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Wednesday 27 March 2024

Unanswered questions sought for common bowel problem

A Southampton surgeon is inviting people to identify how research can help people who have bowel accidents.

Faecal incontinence, also known as bowel incontinence, is when a person has problems controlling their bowels.

It is thought to affect up to one in ten adults in the UK. In women, it is often related to childbirth and the menopause.

Mr Thomas Dudding is promoting and leading a new project that aims to improve the lives of those living with faecal incontinence.

A priority setting partnership (PSP) supported by the Pelvic Floor Society and James Lind Alliance has been set up to identify research priorities for adults with faecal incontinence.

Clinicians and partners shared the project with parliamentarians in an event at the Houses of Parliament on Wednesday 20th March.

The event at the Houses of Parliament

Getting voices heard

Patients, carers and clinicians are invited to define the ‘Top 10’ priorities for faecal incontinence research.

The online PSP survey takes around 10 minutes to complete and is open until 12th April 2024. All responses are anonymous.

Mr Dudding, a consultant in gastrointestinal surgery at University Hospital Southampton, said:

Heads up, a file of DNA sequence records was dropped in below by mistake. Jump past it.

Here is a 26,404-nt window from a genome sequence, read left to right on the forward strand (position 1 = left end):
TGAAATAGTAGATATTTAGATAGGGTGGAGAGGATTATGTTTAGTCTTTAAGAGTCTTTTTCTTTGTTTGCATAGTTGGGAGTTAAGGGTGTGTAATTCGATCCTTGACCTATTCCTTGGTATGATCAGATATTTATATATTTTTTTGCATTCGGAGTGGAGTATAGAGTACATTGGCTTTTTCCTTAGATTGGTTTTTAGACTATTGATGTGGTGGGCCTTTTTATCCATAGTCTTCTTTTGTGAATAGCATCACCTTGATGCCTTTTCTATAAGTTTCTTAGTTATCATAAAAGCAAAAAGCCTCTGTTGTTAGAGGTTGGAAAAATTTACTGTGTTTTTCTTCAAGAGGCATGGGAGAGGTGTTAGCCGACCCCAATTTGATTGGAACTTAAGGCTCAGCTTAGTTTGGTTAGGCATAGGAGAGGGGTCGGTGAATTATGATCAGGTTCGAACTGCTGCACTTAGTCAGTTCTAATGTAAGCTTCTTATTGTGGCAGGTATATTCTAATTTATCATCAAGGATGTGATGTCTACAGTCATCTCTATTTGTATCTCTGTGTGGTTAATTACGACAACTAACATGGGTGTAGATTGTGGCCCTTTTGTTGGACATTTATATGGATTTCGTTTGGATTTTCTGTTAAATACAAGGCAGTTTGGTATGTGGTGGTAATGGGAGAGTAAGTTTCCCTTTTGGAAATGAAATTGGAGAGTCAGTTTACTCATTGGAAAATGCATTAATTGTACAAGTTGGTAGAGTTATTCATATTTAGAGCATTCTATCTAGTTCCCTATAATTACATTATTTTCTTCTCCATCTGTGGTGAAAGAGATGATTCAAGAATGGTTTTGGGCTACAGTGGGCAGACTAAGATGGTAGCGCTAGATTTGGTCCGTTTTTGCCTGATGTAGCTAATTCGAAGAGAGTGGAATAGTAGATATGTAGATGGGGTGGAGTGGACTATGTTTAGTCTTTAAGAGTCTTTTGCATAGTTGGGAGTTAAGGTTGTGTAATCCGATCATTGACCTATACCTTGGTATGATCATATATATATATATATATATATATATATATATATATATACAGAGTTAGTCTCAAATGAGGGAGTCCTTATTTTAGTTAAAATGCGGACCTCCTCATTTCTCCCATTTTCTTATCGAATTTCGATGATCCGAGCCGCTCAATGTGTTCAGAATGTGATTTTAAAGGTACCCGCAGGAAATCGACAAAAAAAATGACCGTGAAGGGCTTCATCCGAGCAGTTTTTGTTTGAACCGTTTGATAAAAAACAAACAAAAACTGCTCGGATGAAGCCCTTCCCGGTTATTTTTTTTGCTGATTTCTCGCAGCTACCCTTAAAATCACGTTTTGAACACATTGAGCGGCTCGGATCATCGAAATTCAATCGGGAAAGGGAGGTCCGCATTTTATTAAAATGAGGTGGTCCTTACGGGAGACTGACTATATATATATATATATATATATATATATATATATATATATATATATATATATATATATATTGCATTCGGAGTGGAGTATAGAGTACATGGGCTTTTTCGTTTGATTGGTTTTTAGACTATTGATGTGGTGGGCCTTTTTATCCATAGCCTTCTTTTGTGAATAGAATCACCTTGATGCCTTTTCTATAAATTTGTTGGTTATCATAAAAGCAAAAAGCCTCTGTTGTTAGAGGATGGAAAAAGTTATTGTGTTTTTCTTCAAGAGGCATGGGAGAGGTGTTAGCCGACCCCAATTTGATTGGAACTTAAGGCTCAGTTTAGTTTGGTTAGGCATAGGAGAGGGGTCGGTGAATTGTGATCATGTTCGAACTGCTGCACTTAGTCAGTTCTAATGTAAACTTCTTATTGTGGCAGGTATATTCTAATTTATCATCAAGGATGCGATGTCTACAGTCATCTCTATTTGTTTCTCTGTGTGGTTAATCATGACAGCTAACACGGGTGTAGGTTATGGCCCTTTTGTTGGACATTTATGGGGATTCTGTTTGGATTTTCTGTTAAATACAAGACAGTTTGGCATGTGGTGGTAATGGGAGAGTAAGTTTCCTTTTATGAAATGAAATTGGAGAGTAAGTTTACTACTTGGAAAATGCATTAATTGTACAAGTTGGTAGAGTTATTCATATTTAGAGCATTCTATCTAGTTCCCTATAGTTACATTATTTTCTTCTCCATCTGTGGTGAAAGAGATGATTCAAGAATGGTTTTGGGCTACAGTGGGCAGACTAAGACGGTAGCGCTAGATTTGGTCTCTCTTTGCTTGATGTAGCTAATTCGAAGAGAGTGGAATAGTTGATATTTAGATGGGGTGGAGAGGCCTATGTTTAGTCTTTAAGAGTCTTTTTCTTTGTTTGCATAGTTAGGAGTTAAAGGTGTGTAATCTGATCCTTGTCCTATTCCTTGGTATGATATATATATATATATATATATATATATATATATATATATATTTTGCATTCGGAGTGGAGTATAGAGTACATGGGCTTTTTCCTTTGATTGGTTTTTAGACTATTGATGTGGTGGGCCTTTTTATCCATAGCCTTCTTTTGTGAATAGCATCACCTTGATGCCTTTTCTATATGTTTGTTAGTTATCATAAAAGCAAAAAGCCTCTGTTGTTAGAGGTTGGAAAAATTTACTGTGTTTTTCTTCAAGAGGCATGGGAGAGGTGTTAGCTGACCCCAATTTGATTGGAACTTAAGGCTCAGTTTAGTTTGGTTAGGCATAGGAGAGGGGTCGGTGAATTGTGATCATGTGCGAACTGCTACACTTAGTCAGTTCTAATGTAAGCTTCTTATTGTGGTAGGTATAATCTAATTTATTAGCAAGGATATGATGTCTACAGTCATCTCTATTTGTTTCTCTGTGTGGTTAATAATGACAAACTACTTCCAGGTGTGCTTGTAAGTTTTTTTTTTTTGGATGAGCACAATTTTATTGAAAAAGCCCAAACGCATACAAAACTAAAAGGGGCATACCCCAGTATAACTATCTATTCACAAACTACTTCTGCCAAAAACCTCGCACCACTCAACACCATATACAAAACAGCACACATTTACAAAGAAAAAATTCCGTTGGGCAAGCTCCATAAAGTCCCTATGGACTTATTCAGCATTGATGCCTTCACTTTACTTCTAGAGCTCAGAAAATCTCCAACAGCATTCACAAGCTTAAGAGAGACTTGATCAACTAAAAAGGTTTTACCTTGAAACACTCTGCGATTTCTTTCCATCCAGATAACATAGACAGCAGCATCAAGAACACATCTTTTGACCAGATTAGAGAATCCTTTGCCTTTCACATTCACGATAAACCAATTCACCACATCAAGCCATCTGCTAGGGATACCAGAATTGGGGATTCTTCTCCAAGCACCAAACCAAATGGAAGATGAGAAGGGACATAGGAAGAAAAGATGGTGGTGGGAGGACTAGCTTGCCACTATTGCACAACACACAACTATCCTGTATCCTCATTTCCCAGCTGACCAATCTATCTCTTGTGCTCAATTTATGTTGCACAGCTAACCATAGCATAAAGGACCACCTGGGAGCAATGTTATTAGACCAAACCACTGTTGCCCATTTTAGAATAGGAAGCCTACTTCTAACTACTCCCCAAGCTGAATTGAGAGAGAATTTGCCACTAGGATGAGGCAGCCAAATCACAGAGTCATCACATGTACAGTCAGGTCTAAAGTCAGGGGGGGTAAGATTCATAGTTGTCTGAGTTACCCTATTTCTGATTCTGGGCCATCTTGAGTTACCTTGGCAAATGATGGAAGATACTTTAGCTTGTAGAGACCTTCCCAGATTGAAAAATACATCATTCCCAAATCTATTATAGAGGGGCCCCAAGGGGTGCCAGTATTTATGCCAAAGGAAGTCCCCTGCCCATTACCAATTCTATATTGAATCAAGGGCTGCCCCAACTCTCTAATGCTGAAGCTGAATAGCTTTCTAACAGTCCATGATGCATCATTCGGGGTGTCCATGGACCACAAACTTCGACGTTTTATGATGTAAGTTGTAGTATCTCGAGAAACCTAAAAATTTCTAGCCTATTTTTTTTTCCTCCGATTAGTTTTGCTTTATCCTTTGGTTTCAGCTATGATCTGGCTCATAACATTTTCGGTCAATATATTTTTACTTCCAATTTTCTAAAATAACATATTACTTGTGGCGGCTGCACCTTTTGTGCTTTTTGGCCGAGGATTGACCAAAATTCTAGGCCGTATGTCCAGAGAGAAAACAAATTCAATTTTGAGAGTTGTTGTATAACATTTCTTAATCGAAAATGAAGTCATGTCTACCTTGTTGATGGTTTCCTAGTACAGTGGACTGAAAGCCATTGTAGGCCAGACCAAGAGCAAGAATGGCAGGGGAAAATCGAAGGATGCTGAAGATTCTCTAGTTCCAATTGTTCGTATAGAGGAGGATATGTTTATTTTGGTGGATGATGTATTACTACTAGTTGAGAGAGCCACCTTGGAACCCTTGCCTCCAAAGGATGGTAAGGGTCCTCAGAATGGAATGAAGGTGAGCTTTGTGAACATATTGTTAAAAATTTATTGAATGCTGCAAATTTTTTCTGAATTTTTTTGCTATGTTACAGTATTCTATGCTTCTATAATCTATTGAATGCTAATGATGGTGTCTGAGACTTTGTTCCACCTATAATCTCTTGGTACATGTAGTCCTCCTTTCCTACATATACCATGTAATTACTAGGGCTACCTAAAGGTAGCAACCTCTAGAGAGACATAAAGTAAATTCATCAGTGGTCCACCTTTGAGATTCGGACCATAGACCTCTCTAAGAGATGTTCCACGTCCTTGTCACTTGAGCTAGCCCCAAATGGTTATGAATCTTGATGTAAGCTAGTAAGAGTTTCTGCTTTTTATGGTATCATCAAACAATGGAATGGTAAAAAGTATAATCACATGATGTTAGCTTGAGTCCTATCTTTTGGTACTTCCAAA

“Faecal incontinence is a common but under studied condition. It can have a huge impact on people’s lives and the majority of patients live in silence.

“We want to ensure that future research about incontinence care addresses issues or problems that are important to patients, families and those that support them.”

“This survey will help us identify uncertainties around the impact of faecal incontinence on patient’s lives. It will also show the challenges of living with faecal incontinence, the stigma associated with the condition and the barriers experienced by patients and carers in accessing support.”

Overcoming the stigma

Faecal incontinence can have a significant impact on people’s lives.

People with the condition may experience leaks or struggle to get to the toilet in time.

They can experience relationship breakdown, loss of employment, depression, anxiety and social isolation.

The pelvic floor report, published in 2021, found it affects up to 10% of UK adults.

Yet the report found up to 85% of people with the condition do not seek medical help, mainly due to the associated embarrassment and stigma.

By addressing people’s priorities through research studies, the project aims to improve the lives and treatment outcomes of people across the UK.

If you are living with faecal incontinence, or are a carer or clinical for people who have it, you can take part in this survey to say what you think the top 10 research priorities should be.